Tom Eustace - Biography


by Gearóid Ó hAllmhuráin, College des lrlandais, Paris, December 1989

July was warm in Poland. As the Moscow train shunted eastwards across the Vistula plain, meitheals of country people were still hand-raking hay in meadows stretching for miles on both sides of the railway line. Green patches of forest were rare; their appearance on the horizon seemed more of a conspiracy than part of the natural environment. Manpower on the land was still a major force in Poland and the gangs of workers were made up of people of all ages. Young children, old women in traditional black clothes, young men in singlets and girls with their hair held back with head scarves, all looked like passing miniatures in fields so immense that they bore only the mildest resemblance to the Curragh of Kildare. In other endless fields, workers were sitting down to eat their pack rations, their forks stuck down momentarily into the ground beside them. Criss-crossing this vista of meadows and gardens was a series of bicycle tracks and ambling country roads broken only by level crossings and railway men.

On the marble platform in Warsaw a young girl was selling flowers in through the windows of the carriages marked CCCP. Outside in the city somewhere Mazowiecki was probably still marking time with Walesa. The newspaper article had indicated that almost one third of the entire active population of Poland was unemployed. Then, for some unknown reason, the platform sign bearing the name Warsaw shunted the memory down a totally unrelated siding. From the dim recesses of the past, the Cork accent of Seán Óg Ó Tuama announced:

"Seán 'Ac Donnchadha will now sing Dark is the Colour of My True Love's Hair. This is an air that Willie Clancy brought back from Warsaw."

The scene was a master's concert in Kilmaley Hall in the winter of 1971—one of those pantheon gatherings organized by West Clare fiddler and flute player Peadar O'Loughlin. An authority on Irish choral and sean nós singing, Ó Tuama went on to explain to his captive audience that this air had a peculiar modal quality, while elsewhere in that darkened sea of faces another voice in a half-whisper said:

"By God! If Willie was there now, 't would tighten him to bring himself back."

In his own inimitable style, Tom Eustace had captured the essence of the moment and fixed it succinctly into the main news of the day—the plight of Catholic Poland and the radical strikes of its Gdansk shipyard workers in the 1970s. The roundtrip traveling by the human memory is a strange business, not least the way in which totally unrelated events and circumstances suddenly push our memories into gear and summon details from the depths of our unconscious minds.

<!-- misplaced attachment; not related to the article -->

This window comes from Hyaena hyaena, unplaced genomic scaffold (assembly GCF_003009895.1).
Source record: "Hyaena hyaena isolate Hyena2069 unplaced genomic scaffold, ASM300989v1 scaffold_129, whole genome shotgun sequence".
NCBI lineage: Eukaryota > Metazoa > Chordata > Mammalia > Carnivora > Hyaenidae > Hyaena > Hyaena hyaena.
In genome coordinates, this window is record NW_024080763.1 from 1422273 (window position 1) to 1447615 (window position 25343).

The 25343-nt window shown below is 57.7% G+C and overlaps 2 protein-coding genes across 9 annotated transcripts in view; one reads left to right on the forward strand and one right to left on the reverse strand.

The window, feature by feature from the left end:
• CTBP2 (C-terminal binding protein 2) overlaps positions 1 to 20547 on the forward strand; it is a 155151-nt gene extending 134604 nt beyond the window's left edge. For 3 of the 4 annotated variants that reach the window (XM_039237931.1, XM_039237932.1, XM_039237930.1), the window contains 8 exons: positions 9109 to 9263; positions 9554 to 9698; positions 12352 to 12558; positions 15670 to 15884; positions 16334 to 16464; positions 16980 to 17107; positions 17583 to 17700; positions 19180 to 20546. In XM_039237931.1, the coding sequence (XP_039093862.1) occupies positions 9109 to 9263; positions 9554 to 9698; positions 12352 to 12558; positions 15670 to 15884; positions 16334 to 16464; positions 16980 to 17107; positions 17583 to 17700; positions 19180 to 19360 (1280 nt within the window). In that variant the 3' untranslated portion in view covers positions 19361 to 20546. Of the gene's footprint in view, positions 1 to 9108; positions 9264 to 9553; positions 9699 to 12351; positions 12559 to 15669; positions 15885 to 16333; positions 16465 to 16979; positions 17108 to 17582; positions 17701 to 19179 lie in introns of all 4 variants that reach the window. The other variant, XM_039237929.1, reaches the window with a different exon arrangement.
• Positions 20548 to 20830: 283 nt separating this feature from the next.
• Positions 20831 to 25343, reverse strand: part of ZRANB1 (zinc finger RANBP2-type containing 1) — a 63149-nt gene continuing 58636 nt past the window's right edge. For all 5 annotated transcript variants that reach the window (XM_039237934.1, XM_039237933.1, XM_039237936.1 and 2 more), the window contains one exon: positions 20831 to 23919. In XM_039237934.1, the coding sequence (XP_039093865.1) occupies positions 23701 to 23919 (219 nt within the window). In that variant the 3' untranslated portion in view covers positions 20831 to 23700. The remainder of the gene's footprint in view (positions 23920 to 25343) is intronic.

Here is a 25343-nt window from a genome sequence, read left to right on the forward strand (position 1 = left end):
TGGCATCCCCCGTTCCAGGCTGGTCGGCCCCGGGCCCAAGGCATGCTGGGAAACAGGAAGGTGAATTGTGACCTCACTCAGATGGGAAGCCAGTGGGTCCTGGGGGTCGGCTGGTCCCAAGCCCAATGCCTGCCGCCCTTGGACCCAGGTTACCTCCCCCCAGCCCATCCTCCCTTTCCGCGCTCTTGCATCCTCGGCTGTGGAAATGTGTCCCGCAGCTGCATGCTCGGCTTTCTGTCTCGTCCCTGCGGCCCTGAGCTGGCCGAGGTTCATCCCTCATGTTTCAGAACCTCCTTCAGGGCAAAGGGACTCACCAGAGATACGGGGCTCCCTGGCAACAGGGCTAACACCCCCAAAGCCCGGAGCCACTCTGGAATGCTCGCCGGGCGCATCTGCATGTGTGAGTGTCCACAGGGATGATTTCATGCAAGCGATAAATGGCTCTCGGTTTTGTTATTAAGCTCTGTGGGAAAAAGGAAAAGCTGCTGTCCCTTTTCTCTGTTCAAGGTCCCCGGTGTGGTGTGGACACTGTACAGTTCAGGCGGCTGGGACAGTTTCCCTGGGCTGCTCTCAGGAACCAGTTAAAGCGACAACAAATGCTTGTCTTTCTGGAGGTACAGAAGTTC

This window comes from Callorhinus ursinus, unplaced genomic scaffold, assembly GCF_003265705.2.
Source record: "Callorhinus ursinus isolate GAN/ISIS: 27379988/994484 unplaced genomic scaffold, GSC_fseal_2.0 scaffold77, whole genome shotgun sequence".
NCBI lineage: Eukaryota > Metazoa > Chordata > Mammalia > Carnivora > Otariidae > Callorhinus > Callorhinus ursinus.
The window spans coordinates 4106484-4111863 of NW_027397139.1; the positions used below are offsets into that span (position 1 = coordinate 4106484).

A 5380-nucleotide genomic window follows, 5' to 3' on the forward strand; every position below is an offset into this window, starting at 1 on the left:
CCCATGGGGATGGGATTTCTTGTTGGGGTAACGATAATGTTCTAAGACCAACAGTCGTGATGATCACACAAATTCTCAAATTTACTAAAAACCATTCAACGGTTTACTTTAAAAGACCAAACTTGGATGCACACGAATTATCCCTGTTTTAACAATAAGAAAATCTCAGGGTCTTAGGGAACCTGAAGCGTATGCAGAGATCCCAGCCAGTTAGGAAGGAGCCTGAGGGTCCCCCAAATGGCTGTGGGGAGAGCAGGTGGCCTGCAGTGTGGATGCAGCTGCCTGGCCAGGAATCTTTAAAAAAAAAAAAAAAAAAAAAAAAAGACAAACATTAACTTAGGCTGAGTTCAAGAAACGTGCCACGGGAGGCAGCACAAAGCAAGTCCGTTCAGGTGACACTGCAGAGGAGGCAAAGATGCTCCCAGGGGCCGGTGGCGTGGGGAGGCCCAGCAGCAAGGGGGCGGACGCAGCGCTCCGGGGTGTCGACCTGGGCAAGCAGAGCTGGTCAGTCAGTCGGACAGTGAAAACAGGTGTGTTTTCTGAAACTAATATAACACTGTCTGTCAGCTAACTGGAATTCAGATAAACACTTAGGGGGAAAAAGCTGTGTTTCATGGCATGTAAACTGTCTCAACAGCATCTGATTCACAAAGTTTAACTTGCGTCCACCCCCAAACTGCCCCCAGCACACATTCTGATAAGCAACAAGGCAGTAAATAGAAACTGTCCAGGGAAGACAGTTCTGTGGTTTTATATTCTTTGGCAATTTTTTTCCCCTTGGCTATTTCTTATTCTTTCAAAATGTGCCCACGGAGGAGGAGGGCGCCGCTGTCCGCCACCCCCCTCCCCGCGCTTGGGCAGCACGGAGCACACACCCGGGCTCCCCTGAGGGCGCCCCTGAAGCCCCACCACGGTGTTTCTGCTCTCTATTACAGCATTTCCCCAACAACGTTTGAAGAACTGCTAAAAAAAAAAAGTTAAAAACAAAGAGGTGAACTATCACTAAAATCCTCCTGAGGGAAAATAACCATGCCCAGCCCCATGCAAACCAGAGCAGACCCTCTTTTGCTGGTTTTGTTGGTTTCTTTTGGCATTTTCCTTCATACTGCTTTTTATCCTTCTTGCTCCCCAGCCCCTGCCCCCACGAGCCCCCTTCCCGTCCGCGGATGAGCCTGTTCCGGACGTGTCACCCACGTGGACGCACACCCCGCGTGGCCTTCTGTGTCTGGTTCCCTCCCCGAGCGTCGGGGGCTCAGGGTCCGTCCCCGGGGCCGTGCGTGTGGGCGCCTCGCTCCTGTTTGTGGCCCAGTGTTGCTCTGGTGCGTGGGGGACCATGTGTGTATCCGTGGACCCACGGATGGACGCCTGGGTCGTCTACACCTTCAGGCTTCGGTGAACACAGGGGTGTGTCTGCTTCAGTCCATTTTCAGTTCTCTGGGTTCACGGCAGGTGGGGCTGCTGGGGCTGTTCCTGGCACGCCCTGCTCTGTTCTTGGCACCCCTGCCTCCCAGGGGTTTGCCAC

Memories of Tom Eustace of Kilmaley, who died last May, will continue to wind themselves into the minds of those who knew and admired him. Throughout West Clare, Tom will be remembered as an outstanding set dancer, a humourist, and a fiddle player. For others in Kilmaley, he will be remembered, like his people before him, as a blacksmith. For the elderly who arrived at his post office on Friday mornings to collect their pensions, Tom was the rogue who brightened up their day and whose stories took precedence over a shop full of van men, carefully chosen hay-forks and housewives waiting to do battle for a bargain. Rushing was never a priority in Eustaces', no more than the impersonal banter of the supermarket that has now replaced many small family shops throughout the West of Ireland.

Tom Eustace was a blacksmith, a trade that demanded omni-competent skills in any rural community. Prior to the agrarian and industrial revolutions the blacksmith or gabha was the specialist provider of edged tools and often combined the role of farrier and wheelwright with a number of other ancillary skills. In the early sagas and Brehon law tracts the smith is depicted as a man of special standing whose proverbial tongue was to be feared as much as respected. The blacksmith's forge, normally placed at a crossroads near running water, was seldom locked and became a rallying point for idle men on wet days. The gabha was the first person to be invited to social functions and dances and, not being a producer of food, he was entitled to tribute of corn and first fruits. When an animal was slain the head was the prerequisite of the blacksmith. George Petrie, the nineteenth century antiquarian and music collector recalled a time when a blacksmith might have fifty to one hundred heads of cows and pigs pickled in his kitchen.

Tom inherited his trade from his father, although his mother, who was a fiddle and concertina player, also belonged to a noted blacksmith family referred to locally as the Smith MacMahons. Until extensive farm mechanisation ousted the horse from the land in the 1960s, Eustaces' forge in Kilmaley played a vital role in the life of its agricultural community. In the wake of the tractor, Tom's business became more diverse and he began to concentrate on welding and ironwork. He also continued to run a small family shop and post office close to the parish church and school in Kilmaley.